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    British Neuroscience AssociationEuropean Dana Alliance for the Brain

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  • Neuroscience: the Science of the Brain

    Inside our heads, weighing about 1.5 kg, is an astonishing living organ consisting ofbillions of tiny cells. It enables us to sense the world around us, to think and to talk.The human brain is the most complex organ of the body, and arguably the mostcomplex thing on earth. This booklet is an introduction for young students.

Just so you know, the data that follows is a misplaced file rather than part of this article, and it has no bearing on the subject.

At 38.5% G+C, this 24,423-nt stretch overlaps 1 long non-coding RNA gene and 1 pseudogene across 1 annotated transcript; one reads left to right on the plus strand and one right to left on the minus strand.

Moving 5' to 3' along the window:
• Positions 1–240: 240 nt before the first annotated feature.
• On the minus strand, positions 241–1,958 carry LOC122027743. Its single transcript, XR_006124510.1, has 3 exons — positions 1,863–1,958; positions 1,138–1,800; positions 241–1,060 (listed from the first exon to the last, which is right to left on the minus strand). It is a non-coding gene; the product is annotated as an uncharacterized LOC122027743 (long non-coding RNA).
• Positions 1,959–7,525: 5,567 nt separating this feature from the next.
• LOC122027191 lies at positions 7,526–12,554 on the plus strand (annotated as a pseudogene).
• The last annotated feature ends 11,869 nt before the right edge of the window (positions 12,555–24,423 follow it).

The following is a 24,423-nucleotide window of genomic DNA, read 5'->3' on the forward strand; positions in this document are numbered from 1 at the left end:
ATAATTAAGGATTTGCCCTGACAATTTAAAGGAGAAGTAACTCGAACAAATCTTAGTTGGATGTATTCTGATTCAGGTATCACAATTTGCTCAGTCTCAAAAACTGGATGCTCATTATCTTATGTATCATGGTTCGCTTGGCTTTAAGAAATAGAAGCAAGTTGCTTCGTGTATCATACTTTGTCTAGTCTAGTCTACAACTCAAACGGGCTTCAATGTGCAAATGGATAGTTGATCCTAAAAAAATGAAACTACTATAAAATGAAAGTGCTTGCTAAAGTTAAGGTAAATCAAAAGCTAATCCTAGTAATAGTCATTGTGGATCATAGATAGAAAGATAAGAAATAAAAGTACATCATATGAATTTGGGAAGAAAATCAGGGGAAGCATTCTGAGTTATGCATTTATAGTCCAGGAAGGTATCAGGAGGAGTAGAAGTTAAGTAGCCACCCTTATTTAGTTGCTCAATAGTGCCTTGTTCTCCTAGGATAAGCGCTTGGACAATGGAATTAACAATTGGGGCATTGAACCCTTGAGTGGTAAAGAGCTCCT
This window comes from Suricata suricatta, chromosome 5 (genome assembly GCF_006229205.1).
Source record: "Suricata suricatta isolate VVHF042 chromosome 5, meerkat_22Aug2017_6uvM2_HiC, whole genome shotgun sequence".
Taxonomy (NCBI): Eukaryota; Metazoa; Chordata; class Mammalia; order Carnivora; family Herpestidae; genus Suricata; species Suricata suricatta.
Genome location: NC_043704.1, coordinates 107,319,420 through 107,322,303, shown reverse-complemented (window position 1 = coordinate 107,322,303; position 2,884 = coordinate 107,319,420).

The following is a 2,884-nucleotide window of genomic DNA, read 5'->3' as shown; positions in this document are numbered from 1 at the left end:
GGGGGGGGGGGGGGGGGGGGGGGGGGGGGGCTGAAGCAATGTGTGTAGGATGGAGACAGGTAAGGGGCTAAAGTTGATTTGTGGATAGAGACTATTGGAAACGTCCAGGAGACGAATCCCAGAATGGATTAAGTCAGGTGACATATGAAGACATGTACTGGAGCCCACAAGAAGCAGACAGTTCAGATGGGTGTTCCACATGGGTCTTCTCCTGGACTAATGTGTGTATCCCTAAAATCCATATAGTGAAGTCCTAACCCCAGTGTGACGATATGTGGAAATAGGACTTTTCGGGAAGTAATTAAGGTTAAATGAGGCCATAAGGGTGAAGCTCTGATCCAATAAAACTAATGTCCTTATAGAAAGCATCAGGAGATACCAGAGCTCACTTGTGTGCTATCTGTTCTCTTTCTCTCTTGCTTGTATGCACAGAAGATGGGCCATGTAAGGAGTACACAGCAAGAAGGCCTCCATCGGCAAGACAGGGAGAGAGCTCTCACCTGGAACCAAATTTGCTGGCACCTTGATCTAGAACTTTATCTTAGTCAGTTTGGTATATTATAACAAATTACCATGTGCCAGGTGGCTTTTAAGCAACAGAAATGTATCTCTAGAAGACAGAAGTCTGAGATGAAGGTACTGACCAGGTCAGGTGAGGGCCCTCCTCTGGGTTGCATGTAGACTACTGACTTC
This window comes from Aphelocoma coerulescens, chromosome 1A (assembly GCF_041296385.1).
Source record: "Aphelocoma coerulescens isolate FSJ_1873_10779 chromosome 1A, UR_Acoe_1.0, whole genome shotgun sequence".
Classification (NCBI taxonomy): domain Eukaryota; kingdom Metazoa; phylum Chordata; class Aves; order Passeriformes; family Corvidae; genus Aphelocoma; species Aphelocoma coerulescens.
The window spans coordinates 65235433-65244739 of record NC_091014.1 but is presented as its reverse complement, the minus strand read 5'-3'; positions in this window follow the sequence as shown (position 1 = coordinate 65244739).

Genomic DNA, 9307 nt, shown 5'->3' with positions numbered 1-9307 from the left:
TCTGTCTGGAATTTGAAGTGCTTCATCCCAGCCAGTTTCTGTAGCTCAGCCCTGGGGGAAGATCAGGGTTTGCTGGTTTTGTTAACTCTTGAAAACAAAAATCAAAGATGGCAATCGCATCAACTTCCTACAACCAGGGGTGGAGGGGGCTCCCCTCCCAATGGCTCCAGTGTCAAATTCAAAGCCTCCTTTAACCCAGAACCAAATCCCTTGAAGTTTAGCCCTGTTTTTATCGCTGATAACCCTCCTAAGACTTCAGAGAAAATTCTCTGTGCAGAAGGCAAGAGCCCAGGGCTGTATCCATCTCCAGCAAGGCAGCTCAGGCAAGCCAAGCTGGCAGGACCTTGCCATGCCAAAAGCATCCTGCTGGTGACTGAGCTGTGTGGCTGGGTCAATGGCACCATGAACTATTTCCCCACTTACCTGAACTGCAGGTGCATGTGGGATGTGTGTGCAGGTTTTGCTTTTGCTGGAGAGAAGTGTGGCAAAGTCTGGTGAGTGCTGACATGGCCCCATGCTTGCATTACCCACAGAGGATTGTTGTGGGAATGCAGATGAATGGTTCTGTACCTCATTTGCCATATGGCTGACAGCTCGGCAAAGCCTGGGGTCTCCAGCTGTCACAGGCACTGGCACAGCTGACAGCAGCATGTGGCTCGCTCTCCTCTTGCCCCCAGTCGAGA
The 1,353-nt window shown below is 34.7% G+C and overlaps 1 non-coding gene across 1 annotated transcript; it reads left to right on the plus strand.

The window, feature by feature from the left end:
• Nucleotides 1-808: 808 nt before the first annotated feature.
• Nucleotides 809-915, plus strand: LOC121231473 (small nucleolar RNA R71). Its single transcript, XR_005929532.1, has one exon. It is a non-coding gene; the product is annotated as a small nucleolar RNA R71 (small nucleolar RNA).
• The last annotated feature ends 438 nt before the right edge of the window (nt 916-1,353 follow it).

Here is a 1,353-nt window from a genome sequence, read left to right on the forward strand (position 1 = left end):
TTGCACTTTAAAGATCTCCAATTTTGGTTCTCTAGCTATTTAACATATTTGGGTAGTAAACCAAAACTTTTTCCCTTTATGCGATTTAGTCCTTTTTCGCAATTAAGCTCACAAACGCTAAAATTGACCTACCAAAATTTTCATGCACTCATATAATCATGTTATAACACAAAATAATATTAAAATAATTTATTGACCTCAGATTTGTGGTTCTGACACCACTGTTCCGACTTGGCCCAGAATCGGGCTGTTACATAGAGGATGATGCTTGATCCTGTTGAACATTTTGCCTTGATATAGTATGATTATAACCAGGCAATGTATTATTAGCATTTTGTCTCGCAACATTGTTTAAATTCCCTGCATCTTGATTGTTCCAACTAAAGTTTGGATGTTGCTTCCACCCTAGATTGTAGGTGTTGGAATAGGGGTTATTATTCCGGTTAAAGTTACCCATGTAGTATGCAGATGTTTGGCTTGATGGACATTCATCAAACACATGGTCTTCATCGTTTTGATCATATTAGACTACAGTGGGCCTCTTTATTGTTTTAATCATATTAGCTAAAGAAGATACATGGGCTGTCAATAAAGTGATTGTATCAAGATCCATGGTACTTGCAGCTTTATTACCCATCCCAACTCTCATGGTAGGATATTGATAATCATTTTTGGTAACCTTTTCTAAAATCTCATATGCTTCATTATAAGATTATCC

In this booklet, we describe what we know about how the brain works and how muchthere still is to learn. Its study involves scientists and medical doctors from manydisciplines, ranging from molecular biology through to experimental psychology, aswell as the disciplines of anatomy, physiology and pharmacology. Their sharedinterest has led to a new discipline called neuroscience - the science of the brain.